Lundy

Our destination: Lundy, an island in the Bristol Channel. The trip: almost a year in the planning. The anticipation: high. Lundy has reefs, wrecks, seals, and that relaxed island life. What more could you ask for? Well, some decent weather and a working compressor would be a start.

It was with no small amount of trepidation that we set off for Ilfracombe on Friday 23rd September, the first leg of the journey that would see us travelling to Lundy on Saturday and returning four days later. The weather forecast had started off the week badly and was getting worse, with gale force winds predicted to blow the entire trip. Whispered echoes of the club’s previous Lundy excursion did the rounds, the fear being that now, as then, the diving would be drastically curtailed (they’d only managed one dive over the four days last time). Then, Thursday lunchtime, the dire news came: the compressor on the island had blown. No fills available for our tanks. What could we do? The only option, as the crew had planned to return to the mainland after day two anyway, was to take enough tanks each to last two days’ diving. That’s forty eight tanks for twelve people. Ouch.

Despite the potential setbacks, Saturday 24th September found us all moored in the harbour of Lundy at around midday, having survived the (very rough) crossing and with a hefty stack of cylinders occupying the middle of the boat. We’d arrived!¬†The advantage of diving off an island is that there is usually a lee shore with shelter from the wind and waves. The wind tried its damndest to blow into every nook and cranny, but we still managed one dive in a semi-sheltered cove, hoping to see the (as-yet) elusive Lundy seals.

It wasn’t until late afternoon that we made it to our accommodation, the Landmark Trust-owned Millcombe House. and what a house it is! Built in 1835, it looks down a wooded valley and out to sea…and luckily is the first building you come to after the steep ascent from the harbour. It is built of stuccoed granite with a grassy terrace out the front, and as diving accommodations go, it is damn luxury. Our DO had had the foresight to prep a huge amount of bolognese for our first night’s dinner, so it was a simple case of rustling up some pasta, heating the main course and then getting twelve hungry divers around the dining table to stuff themselves silly.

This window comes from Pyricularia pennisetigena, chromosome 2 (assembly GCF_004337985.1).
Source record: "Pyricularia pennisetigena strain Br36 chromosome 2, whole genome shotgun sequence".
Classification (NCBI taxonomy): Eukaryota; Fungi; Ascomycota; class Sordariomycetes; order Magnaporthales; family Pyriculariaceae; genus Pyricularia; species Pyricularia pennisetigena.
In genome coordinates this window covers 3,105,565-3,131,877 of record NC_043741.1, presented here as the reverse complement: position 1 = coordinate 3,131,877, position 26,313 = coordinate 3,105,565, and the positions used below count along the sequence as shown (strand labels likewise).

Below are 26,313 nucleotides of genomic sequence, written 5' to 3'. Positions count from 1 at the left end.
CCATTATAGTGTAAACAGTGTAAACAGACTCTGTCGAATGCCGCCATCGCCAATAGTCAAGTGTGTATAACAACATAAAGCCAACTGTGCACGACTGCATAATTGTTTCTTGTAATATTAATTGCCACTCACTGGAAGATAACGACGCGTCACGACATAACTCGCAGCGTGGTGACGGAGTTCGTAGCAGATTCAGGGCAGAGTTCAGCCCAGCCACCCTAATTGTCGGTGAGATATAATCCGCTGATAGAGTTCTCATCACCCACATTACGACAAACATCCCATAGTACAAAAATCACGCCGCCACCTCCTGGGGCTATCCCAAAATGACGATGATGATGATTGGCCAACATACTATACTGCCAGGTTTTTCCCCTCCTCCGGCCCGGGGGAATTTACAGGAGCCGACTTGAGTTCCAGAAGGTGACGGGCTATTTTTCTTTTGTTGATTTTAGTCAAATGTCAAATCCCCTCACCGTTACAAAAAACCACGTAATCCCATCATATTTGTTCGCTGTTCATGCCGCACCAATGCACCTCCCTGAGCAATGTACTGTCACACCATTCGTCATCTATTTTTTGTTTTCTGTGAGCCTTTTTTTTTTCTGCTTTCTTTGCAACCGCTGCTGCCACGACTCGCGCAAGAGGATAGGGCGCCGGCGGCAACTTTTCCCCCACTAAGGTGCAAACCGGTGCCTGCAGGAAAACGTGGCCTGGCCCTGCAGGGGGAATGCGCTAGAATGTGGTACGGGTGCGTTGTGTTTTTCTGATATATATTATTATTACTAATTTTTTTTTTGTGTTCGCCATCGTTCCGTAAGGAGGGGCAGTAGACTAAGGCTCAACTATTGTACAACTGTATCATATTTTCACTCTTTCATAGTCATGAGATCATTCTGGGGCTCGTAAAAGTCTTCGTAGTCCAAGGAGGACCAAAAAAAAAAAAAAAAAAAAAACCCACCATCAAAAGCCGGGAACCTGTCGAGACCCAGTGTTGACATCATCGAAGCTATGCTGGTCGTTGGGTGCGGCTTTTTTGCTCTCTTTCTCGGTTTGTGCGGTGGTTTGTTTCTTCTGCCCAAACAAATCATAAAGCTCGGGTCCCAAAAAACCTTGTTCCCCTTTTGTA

The weather for the rest of the trip was both friend and foe. We had two days of blazing sunshine and calm seas; thankfully so on the last day when we returned, with the crossing much smoother than on the way out. The third day was much the same as the first, but even so, we managed to get a total of eight dives in on some truly cracking sites. and yes, those elusive Lundy seals made their appearance in force.

It wasn’t just the diving that made this trip great, however. Staying on Lundy is an absolute must if you are planning a longer trip there, and the island’s only pub is well worth a visit! Huge thanks is also due to the crew of¬†Obsession II, the charter boat we used. The skipper Leigh and crewmates Stuart and Andy were just fantastic. I’ve not been on such a fun boat before. Although I suspect part of that was down to the quality retro tunes of Lundy FM, which were a constant shipmate during our diving days (yes I did have a dance, I couldn’t help myself).

Although it was only a couple of weeks ago now, it seems like such a long time already. Guess it’s on to planning the next one!